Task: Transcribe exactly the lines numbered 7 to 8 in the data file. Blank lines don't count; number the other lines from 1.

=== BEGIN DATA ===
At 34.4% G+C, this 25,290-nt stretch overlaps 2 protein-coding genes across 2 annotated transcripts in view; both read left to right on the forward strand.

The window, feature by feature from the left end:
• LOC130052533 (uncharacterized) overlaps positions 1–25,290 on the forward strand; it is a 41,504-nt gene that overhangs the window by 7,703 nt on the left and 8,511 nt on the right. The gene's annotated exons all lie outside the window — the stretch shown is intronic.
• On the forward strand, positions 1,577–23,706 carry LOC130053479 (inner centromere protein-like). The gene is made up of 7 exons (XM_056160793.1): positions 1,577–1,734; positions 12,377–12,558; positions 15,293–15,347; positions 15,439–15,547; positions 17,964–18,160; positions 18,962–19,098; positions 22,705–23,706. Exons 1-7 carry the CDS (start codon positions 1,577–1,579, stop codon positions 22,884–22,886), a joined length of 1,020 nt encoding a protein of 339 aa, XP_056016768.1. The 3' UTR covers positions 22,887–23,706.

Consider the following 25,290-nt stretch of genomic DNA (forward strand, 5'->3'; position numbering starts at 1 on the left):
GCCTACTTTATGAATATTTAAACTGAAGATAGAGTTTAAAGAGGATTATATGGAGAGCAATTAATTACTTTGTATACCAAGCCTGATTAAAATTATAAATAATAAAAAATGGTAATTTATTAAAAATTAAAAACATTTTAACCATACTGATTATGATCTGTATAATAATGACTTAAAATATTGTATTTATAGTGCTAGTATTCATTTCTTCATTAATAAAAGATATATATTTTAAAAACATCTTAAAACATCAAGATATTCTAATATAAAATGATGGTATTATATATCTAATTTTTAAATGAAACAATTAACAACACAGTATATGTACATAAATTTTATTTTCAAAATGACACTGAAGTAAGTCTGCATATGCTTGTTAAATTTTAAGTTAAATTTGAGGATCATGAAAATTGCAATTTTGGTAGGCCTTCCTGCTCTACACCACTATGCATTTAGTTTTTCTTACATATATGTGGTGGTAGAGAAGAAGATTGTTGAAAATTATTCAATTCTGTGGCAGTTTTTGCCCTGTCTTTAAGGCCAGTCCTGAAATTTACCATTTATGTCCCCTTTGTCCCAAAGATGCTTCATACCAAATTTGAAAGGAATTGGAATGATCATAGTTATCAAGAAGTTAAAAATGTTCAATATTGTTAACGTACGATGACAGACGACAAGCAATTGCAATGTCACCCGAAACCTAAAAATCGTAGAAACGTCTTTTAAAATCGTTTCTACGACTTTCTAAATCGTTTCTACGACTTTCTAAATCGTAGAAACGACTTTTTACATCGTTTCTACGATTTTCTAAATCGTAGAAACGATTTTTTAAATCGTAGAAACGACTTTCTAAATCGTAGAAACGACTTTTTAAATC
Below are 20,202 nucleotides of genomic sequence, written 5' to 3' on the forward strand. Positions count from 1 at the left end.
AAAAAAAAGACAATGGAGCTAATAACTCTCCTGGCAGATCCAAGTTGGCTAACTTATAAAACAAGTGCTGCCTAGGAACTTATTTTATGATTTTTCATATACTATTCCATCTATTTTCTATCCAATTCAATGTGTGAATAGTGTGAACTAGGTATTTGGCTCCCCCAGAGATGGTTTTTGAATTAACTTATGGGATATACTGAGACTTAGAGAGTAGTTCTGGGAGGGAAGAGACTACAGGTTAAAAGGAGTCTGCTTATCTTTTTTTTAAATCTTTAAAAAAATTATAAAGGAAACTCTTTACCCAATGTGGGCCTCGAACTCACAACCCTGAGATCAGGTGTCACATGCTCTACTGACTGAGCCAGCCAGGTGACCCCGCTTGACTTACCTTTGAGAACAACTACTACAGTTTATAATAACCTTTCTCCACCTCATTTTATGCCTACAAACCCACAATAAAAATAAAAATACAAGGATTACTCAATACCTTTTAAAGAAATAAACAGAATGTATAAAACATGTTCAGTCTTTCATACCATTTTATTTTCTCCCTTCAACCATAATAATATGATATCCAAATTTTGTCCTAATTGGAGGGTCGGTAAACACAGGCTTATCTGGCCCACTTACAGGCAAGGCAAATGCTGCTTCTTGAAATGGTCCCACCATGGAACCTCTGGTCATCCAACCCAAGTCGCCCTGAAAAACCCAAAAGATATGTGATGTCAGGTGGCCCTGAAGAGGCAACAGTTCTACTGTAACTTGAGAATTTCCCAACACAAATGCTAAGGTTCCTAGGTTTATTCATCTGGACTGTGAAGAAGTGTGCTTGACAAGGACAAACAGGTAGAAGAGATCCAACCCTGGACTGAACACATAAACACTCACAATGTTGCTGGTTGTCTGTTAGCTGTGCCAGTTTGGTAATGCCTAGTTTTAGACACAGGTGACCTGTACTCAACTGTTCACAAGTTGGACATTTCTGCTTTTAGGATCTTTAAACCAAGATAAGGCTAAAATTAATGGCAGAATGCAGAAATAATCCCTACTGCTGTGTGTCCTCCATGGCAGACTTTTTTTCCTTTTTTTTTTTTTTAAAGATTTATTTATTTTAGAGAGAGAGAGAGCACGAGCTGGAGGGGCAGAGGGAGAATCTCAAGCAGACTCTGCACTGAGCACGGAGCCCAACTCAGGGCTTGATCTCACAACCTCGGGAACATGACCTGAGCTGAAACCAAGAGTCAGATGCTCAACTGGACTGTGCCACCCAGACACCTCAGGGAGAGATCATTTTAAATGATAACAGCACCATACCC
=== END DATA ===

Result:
Below are 20,202 nucleotides of genomic sequence, written 5' to 3' on the forward strand. Positions count from 1 at the left end.
AAAAAAAAGACAATGGAGCTAATAACTCTCCTGGCAGATCCAAGTTGGCTAACTTATAAAACAAGTGCTGCCTAGGAACTTATTTTATGATTTTTCATATACTATTCCATCTATTTTCTATCCAATTCAATGTGTGAATAGTGTGAACTAGGTATTTGGCTCCCCCAGAGATGGTTTTTGAATTAACTTATGGGATATACTGAGACTTAGAGAGTAGTTCTGGGAGGGAAGAGACTACAGGTTAAAAGGAGTCTGCTTATCTTTTTTTTAAATCTTTAAAAAAATTATAAAGGAAACTCTTTACCCAATGTGGGCCTCGAACTCACAACCCTGAGATCAGGTGTCACATGCTCTACTGACTGAGCCAGCCAGGTGACCCCGCTTGACTTACCTTTGAGAACAACTACTACAGTTTATAATAACCTTTCTCCACCTCATTTTATGCCTACAAACCCACAATAAAAATAAAAATACAAGGATTACTCAATACCTTTTAAAGAAATAAACAGAATGTATAAAACATGTTCAGTCTTTCATACCATTTTATTTTCTCCCTTCAACCATAATAATATGATATCCAAATTTTGTCCTAATTGGAGGGTCGGTAAACACAGGCTTATCTGGCCCACTTACAGGCAAGGCAAATGCTGCTTCTTGAAATGGTCCCACCATGGAACCTCTGGTCATCCAACCCAAGTCGCCCTGAAAAACCCAAAAGATATGTGATGTCAGGTGGCCCTGAAGAGGCAACAGTTCTACTGTAACTTGAGAATTTCCCAACACAAATGCTAAGGTTCCTAGGTTTATTCATCTGGACTGTGAAGAAGTGTGCTTGACAAGGACAAACAGGTAGAAGAGATCCAACCCTGGACTGAACACATAAACACTCACAATGTTGCTGGTTGTCTGTTAGCTGTGCCAGTTTGGTAATGCCTAGTTTTAGACACAGGTGACCTGTACTCAACTGTTCACAAGTTGGACATTTCTGCTTTTAGGATCTTTAAACCAAGATAAGGCTAAAATTAATGGCAGAATGCAGAAATAATCCCTACTGCTGTGTGTCCTCCATGGCAGACTTTTTTTCCTTTTTTTTTTTTTTAAAGATTTATTTATTTTAGAGAGAGAGAGAGCACGAGCTGGAGGGGCAGAGGGAGAATCTCAAGCAGACTCTGCACTGAGCACGGAGCCCAACTCAGGGCTTGATCTCACAACCTCGGGAACATGACCTGAGCTGAAACCAAGAGTCAGATGCTCAACTGGACTGTGCCACCCAGACACCTCAGGGAGAGATCATTTTAAATGATAACAGCACCATACCC